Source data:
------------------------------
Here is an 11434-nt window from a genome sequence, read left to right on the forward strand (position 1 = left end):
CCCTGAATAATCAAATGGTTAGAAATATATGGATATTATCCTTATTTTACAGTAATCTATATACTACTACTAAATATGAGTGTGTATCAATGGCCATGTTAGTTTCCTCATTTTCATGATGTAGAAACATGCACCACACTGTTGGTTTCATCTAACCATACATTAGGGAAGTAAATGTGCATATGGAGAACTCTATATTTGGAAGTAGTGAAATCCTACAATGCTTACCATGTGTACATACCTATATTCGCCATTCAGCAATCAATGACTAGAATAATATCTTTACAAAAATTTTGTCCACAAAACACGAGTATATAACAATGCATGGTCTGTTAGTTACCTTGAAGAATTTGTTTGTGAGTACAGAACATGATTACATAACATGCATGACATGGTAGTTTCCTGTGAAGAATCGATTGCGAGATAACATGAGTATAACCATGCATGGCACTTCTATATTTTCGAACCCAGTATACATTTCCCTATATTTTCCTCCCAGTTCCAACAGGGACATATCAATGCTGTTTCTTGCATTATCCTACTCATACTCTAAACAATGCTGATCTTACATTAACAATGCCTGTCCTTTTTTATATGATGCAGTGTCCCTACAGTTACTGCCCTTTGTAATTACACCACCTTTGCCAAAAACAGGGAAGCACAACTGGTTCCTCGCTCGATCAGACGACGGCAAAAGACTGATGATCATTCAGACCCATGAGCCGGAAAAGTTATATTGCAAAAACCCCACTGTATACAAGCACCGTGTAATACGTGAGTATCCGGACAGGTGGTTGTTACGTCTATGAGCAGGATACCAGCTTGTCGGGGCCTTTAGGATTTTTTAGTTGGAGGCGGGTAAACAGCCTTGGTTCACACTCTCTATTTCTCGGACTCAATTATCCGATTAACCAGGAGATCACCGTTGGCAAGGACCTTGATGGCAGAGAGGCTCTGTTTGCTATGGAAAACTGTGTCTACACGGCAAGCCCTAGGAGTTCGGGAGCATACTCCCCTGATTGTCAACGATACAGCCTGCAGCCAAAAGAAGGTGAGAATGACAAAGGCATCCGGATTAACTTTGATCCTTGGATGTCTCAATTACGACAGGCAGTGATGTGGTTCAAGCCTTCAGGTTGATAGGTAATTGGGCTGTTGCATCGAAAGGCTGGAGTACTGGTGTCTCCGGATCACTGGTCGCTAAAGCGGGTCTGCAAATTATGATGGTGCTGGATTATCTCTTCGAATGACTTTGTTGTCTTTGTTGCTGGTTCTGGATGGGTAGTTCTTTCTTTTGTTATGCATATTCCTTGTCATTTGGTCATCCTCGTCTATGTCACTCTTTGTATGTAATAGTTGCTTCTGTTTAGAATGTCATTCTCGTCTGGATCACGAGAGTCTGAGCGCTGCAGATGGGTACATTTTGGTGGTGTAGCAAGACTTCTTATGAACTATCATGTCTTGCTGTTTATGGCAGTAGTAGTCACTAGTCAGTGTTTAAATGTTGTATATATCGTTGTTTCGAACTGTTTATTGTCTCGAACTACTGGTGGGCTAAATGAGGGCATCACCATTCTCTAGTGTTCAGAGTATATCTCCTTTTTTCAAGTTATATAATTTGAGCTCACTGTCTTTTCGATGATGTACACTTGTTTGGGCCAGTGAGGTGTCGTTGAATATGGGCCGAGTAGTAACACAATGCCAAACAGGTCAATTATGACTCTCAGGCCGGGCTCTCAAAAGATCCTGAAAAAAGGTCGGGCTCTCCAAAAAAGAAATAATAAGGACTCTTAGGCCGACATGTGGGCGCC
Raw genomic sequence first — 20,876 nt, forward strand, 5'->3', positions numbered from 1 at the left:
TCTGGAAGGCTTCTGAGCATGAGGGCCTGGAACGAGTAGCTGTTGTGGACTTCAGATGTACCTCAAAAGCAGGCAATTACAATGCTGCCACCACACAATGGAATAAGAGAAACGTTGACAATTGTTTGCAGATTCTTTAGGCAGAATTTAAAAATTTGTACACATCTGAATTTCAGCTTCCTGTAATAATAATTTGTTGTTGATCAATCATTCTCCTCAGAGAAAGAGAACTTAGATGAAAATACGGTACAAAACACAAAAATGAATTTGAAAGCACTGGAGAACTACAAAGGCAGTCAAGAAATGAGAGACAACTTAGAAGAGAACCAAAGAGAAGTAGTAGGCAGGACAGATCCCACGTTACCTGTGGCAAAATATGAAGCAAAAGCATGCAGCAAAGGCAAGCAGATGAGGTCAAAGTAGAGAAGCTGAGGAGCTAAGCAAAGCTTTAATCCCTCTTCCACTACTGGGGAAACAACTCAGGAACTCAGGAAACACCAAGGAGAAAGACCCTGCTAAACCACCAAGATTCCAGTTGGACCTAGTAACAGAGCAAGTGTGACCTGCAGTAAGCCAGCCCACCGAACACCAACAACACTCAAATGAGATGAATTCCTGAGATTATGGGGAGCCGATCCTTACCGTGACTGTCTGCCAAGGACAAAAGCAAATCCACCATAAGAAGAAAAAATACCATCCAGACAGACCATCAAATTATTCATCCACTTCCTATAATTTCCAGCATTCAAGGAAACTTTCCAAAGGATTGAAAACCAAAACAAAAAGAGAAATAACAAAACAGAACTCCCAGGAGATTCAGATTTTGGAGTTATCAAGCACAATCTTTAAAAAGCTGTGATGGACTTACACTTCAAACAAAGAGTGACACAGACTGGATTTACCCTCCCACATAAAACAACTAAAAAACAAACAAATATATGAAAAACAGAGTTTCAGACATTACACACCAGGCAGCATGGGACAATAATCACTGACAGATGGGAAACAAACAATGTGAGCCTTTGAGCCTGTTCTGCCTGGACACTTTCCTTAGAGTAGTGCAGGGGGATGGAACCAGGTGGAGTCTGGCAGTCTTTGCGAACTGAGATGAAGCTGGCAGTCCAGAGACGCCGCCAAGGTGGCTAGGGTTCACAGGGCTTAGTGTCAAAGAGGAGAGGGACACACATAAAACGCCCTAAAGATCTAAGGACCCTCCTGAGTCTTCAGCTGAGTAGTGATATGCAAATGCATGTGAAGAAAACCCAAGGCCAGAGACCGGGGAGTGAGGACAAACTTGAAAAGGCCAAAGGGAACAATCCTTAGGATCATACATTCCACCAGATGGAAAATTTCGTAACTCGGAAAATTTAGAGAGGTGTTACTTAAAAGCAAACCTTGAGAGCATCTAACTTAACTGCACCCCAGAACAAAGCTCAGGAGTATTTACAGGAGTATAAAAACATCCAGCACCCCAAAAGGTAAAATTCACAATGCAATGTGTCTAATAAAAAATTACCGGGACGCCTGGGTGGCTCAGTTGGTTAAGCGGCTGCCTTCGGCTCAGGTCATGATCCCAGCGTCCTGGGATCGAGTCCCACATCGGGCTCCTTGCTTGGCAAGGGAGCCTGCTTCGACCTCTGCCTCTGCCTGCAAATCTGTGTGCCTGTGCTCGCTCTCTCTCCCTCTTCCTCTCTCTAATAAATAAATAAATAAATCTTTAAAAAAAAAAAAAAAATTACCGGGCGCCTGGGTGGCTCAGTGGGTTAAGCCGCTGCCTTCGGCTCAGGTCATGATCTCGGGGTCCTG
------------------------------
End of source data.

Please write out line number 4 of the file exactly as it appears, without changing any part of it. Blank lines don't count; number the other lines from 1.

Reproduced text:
TCTGGAAGGCTTCTGAGCATGAGGGCCTGGAACGAGTAGCTGTTGTGGACTTCAGATGTACCTCAAAAGCAGGCAATTACAATGCTGCCACCACACAATGGAATAAGAGAAACGTTGACAATTGTTTGCAGATTCTTTAGGCAGAATTTAAAAATTTGTACACATCTGAATTTCAGCTTCCTGTAATAATAATTTGTTGTTGATCAATCATTCTCCTCAGAGAAAGAGAACTTAGATGAAAATACGGTACAAAACACAAAAATGAATTTGAAAGCACTGGAGAACTACAAAGGCAGTCAAGAAATGAGAGACAACTTAGAAGAGAACCAAAGAGAAGTAGTAGGCAGGACAGATCCCACGTTACCTGTGGCAAAATATGAAGCAAAAGCATGCAGCAAAGGCAAGCAGATGAGGTCAAAGTAGAGAAGCTGAGGAGCTAAGCAAAGCTTTAATCCCTCTTCCACTACTGGGGAAACAACTCAGGAACTCAGGAAACACCAAGGAGAAAGACCCTGCTAAACCACCAAGATTCCAGTTGGACCTAGTAACAGAGCAAGTGTGACCTGCAGTAAGCCAGCCCACCGAACACCAACAACACTCAAATGAGATGAATTCCTGAGATTATGGGGAGCCGATCCTTACCGTGACTGTCTGCCAAGGACAAAAGCAAATCCACCATAAGAAGAAAAAATACCATCCAGACAGACCATCAAATTATTCATCCACTTCCTATAATTTCCAGCATTCAAGGAAACTTTCCAAAGGATTGAAAACCAAAACAAAAAGAGAAATAACAAAACAGAACTCCCAGGAGATTCAGATTTTGGAGTTATCAAGCACAATCTTTAAAAAGCTGTGATGGACTTACACTTCAAACAAAGAGTGACACAGACTGGATTTACCCTCCCACATAAAACAACTAAAAAACAAACAAATATATGAAAAACAGAGTTTCAGACATTACACACCAGGCAGCATGGGACAATAATCACTGACAGATGGGAAACAAACAATGTGAGCCTTTGAGCCTGTTCTGCCTGGACACTTTCCTTAGAGTAGTGCAGGGGGATGGAACCAGGTGGAGTCTGGCAGTCTTTGCGAACTGAGATGAAGCTGGCAGTCCAGAGACGCCGCCAAGGTGGCTAGGGTTCACAGGGCTTAGTGTCAAAGAGGAGAGGGACACACATAAAACGCCCTAAAGATCTAAGGACCCTCCTGAGTCTTCAGCTGAGTAGTGATATGCAAATGCATGTGAAGAAAACCCAAGGCCAGAGACCGGGGAGTGAGGACAAACTTGAAAAGGCCAAAGGGAACAATCCTTAGGATCATACATTCCACCAGATGGAAAATTTCGTAACTCGGAAAATTTAGAGAGGTGTTACTTAAAAGCAAACCTTGAGAGCATCTAACTTAACTGCACCCCAGAACAAAGCTCAGGAGTATTTACAGGAGTATAAAAACATCCAGCACCCCAAAAGGTAAAATTCACAATGCAATGTGTCTAATAAAAAATTACCGGGACGCCTGGGTGGCTCAGTTGGTTAAGCGGCTGCCTTCGGCTCAGGTCATGATCCCAGCGTCCTGGGATCGAGTCCCACATCGGGCTCCTTGCTTGGCAAGGGAGCCTGCTTCGACCTCTGCCTCTGCCTGCAAATCTGTGTGCCTGTGCTCGCTCTCTCTCCCTCTTCCTCTCTCTAATAAATAAATAAATAAATCTTTAAAAAAAAAAAAAAAATTACCGGGCGCCTGGGTGGCTCAGTGGGTTAAGCCGCTGCCTTCGGCTCAGGTCATGATCTCGGGGTCCTG